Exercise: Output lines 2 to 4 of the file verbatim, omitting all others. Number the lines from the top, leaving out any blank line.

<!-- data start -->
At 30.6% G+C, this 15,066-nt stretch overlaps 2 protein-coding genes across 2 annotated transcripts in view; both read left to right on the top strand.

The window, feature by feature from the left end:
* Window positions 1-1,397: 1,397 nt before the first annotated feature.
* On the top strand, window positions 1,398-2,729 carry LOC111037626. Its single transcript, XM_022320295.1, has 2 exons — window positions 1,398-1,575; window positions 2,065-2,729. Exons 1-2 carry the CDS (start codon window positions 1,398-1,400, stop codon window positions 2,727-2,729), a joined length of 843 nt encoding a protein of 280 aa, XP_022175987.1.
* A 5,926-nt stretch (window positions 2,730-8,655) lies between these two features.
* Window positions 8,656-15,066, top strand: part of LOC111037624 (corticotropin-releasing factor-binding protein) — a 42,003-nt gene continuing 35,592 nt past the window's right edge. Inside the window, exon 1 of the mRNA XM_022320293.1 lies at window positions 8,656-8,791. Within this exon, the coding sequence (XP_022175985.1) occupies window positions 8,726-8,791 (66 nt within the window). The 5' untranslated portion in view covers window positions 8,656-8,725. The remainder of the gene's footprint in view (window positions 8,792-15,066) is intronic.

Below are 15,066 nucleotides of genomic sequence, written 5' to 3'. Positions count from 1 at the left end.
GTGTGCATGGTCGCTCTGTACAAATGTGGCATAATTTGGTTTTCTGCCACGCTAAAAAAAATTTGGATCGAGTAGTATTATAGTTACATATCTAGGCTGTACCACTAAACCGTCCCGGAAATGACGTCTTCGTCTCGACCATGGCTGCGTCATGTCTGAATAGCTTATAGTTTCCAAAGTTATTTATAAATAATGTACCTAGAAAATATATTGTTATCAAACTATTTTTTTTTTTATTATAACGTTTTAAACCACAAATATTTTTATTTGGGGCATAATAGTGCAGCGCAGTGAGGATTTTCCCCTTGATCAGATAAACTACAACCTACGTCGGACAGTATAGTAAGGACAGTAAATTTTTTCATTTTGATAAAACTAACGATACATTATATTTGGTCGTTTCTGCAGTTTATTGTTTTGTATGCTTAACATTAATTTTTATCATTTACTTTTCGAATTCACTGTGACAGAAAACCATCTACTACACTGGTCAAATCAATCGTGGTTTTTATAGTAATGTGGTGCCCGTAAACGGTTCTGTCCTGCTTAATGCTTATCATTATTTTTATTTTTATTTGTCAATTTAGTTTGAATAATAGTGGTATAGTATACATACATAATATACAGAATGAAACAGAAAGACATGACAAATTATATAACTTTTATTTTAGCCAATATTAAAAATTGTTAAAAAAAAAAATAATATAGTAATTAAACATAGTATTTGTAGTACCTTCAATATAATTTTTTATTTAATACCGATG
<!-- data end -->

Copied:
The window, feature by feature from the left end:
* Window positions 1-1,397: 1,397 nt before the first annotated feature.
* On the top strand, window positions 1,398-2,729 carry LOC111037626. Its single transcript, XM_022320295.1, has 2 exons — window positions 1,398-1,575; window positions 2,065-2,729. Exons 1-2 carry the CDS (start codon window positions 1,398-1,400, stop codon window positions 2,727-2,729), a joined length of 843 nt encoding a protein of 280 aa, XP_022175987.1.